In Sophocles' Antigone, the title character likes to think of herself as someone who is dutiful to her loved ones, whereas her sister Ismene is someone who is willing to shirk her responsibility to her brothers. At lines 57-58, Antigone tells her sister:
Yes. I’ll do my duty to my brother—
and yours as well, if you’re not prepared to.
(Ian Johnston translation)
Also, Antigone is portrayed as somone who respects "those laws the gods all hold in honour", whereas Ismene is depicted as somone who will not go against what the city/state (in the form of Creon) has decreed. Thus, she argues that she does respect the gods, but she says that she "can't act against against the state" (Ian Johnston translation).
These quotations illustrate one of the great tensions in the play: divine law versus human law.
Creon, King of Thebes, represents human law and he does not want his decree that Polyneices is not to be buried to be violated. When he discovers that his son Haemon's fiance, Antigone, has buried Polyneices he sentences her to death. His comment to Ismene indicates his insistence on observing human laws rather than human relations: "There are other fields for him to plough" (Ian Johnston translation). Creon's callous comment about Antigone here soon gives way to another misogynistic remark as he orders slaves to take Antigone and Ismene inside the house because "they must act like women" (Ian Johnston translation). Later, at line 600, Creon again shows his concern over being ruled by a woman when he states to Antigone: "No woman’s going to govern me" (Ian Johnston translation).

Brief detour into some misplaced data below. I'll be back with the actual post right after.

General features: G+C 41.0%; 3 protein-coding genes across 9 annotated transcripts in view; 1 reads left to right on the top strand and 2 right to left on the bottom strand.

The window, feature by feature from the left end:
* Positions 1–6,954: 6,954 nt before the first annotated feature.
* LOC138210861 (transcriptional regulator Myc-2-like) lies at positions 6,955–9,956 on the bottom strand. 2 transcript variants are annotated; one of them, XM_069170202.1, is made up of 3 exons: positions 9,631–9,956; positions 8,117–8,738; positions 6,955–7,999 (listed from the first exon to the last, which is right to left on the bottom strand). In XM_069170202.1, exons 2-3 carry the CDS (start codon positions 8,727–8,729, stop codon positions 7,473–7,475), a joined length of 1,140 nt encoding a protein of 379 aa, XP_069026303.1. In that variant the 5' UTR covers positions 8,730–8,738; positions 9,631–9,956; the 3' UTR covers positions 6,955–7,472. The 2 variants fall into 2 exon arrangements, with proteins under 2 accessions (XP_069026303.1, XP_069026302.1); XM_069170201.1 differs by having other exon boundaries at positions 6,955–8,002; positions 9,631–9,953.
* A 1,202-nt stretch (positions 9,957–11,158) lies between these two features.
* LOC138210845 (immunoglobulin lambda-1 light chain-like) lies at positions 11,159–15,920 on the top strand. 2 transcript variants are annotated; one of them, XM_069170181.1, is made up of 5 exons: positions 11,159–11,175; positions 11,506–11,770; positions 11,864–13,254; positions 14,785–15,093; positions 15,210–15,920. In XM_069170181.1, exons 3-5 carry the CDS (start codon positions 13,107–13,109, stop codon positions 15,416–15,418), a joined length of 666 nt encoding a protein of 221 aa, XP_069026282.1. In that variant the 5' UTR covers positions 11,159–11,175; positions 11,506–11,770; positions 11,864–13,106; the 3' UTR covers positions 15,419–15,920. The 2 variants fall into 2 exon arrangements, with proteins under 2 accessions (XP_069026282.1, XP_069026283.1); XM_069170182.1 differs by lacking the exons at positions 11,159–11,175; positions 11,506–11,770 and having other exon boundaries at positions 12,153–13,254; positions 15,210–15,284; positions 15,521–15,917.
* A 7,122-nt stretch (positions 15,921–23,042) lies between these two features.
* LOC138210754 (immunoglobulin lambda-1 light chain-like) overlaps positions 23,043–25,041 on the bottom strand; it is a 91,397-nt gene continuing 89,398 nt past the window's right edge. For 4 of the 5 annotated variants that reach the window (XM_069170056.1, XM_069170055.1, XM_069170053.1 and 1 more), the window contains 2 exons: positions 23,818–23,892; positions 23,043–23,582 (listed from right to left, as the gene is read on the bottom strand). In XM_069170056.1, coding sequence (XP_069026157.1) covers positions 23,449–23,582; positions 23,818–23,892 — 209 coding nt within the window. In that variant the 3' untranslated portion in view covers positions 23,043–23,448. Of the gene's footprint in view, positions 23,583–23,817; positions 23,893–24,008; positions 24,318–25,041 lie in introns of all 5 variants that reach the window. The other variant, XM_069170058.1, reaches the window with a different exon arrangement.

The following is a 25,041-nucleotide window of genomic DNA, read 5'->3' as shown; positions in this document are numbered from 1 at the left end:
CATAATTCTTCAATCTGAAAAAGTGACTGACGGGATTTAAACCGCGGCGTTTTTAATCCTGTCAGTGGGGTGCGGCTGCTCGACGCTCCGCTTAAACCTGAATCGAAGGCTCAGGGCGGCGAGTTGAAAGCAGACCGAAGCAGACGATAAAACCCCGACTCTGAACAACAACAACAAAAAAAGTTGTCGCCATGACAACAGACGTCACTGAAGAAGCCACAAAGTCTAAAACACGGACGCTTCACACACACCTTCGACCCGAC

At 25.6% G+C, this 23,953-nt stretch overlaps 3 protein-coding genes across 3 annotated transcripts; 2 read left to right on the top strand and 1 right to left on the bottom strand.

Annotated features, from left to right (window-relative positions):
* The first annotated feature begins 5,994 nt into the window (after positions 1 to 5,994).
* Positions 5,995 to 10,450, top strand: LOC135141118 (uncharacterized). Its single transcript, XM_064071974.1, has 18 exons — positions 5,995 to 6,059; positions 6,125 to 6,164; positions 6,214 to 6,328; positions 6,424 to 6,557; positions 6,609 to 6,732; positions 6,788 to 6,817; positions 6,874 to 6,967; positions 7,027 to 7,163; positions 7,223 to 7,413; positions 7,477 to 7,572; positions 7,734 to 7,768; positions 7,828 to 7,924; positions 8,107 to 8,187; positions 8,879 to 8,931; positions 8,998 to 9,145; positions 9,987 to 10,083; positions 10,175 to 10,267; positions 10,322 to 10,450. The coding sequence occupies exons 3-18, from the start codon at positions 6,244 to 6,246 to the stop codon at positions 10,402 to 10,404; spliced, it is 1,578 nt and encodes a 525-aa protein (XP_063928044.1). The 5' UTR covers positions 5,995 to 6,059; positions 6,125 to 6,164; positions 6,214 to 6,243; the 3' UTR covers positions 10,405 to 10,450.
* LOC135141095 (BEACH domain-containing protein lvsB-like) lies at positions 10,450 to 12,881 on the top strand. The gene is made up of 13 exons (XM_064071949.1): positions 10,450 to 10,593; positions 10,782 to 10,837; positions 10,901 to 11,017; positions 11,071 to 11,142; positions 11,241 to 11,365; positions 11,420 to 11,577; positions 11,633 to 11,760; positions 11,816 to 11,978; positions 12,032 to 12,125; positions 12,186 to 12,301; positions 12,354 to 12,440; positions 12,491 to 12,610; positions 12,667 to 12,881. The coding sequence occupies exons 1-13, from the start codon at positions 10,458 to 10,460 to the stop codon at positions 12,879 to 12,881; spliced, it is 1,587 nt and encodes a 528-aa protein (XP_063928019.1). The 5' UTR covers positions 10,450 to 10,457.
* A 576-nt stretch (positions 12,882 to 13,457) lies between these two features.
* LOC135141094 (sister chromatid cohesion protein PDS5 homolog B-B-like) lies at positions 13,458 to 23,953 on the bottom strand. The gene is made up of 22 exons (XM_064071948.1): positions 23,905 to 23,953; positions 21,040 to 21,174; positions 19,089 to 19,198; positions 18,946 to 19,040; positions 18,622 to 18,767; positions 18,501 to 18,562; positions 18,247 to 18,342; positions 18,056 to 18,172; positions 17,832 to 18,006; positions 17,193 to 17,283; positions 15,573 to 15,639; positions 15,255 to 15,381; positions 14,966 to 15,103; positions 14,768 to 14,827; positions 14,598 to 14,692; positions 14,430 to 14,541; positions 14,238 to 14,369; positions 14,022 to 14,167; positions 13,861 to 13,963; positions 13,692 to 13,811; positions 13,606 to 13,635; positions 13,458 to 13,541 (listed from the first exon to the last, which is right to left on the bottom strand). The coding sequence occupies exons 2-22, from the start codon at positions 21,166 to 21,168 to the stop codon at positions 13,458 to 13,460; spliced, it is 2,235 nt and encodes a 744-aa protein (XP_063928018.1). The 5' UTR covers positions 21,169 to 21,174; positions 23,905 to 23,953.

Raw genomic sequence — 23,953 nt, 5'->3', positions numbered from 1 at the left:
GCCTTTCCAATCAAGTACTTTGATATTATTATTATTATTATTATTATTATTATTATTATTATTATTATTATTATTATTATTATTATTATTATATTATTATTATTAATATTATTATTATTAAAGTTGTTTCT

Later in the play, when Creon and Haemon argue about the death sentence against Antigone, Creon urges his son not to trade in his good sense "for some woman’s sake" (Ian Johnston translation).
Haemon, in contrast, urges his father to show moderation in his actions and to bend like a tree in a storm or slacken his sails in a storm like a prudent sailor (807-810). Creon, however, will have none of Haemon's logic and accuses his son of being a "woman's slave" (Ian Johnston translation).
Although Creon worries about being defeated by a woman early in the play, eventually he changes his mind and decides that the best course may be "to follow our established laws" (Ian Johnston translation). Unfortunately, it is too late. Antigone has hanged herself and Haemon will kill himself after failing to kill Creon.
As for the play's chorus, they consist of old men from Thebes. They indicate that they fought on the side of Thebes against Polyneices ("Great war god Ares assisted us", 163 in Johnston's translation), but now they want to forget about the horrors of war ("let’s strive now to forget", 176 in Johnston's translation). They indicate that they will be obedient to Creon's laws ("No one is such a fool that he loves death"). They are, however, sympathetic to Antigone and weep as she is being led away to execution (911). Ultimately, the Theban elders side with Teiresias' advice and urge Creon to (1230-1231).
Go and release the girl from her rock tomb.
Then prepare a grave for that unburied corpse.